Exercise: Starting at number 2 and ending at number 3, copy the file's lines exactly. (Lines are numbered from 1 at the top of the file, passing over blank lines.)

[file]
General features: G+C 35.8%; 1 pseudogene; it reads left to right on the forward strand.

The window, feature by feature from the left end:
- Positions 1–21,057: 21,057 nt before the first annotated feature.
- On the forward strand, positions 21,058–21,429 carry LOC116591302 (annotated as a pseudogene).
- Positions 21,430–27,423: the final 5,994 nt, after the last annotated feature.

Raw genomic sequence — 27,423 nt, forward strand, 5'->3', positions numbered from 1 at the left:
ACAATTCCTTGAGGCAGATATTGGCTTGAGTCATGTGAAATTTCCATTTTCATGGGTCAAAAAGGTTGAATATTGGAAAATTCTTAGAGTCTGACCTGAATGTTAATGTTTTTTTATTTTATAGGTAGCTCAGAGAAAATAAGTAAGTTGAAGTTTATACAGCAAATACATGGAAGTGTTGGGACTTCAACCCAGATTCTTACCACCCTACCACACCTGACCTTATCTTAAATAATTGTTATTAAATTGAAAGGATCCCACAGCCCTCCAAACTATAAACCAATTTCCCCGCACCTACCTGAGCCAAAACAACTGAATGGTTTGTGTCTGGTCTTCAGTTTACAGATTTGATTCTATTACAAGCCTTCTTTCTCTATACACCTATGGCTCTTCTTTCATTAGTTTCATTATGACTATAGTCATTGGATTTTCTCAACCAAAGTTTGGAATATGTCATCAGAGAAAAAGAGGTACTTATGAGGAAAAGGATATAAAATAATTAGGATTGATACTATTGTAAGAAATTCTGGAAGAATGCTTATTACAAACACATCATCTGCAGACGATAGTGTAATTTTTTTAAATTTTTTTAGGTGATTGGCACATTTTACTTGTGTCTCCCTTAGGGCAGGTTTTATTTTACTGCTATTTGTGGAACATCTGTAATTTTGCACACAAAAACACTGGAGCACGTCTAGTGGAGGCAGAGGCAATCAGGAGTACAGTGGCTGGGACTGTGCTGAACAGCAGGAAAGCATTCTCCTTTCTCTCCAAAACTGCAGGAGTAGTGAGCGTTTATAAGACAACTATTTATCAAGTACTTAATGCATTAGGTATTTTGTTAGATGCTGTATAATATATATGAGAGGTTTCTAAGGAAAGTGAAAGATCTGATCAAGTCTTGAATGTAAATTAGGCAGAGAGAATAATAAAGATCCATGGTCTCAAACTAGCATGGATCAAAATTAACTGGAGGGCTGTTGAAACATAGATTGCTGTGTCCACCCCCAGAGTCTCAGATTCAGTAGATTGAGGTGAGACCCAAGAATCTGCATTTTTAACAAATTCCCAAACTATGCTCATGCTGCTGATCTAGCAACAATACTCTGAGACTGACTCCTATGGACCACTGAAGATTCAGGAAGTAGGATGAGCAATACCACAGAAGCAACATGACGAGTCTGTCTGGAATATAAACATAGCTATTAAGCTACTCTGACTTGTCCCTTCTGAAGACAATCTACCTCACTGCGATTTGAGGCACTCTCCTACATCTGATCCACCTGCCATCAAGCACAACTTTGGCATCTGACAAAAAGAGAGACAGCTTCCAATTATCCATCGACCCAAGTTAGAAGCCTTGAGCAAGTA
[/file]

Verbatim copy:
The window, feature by feature from the left end:
- Positions 1–21,057: 21,057 nt before the first annotated feature.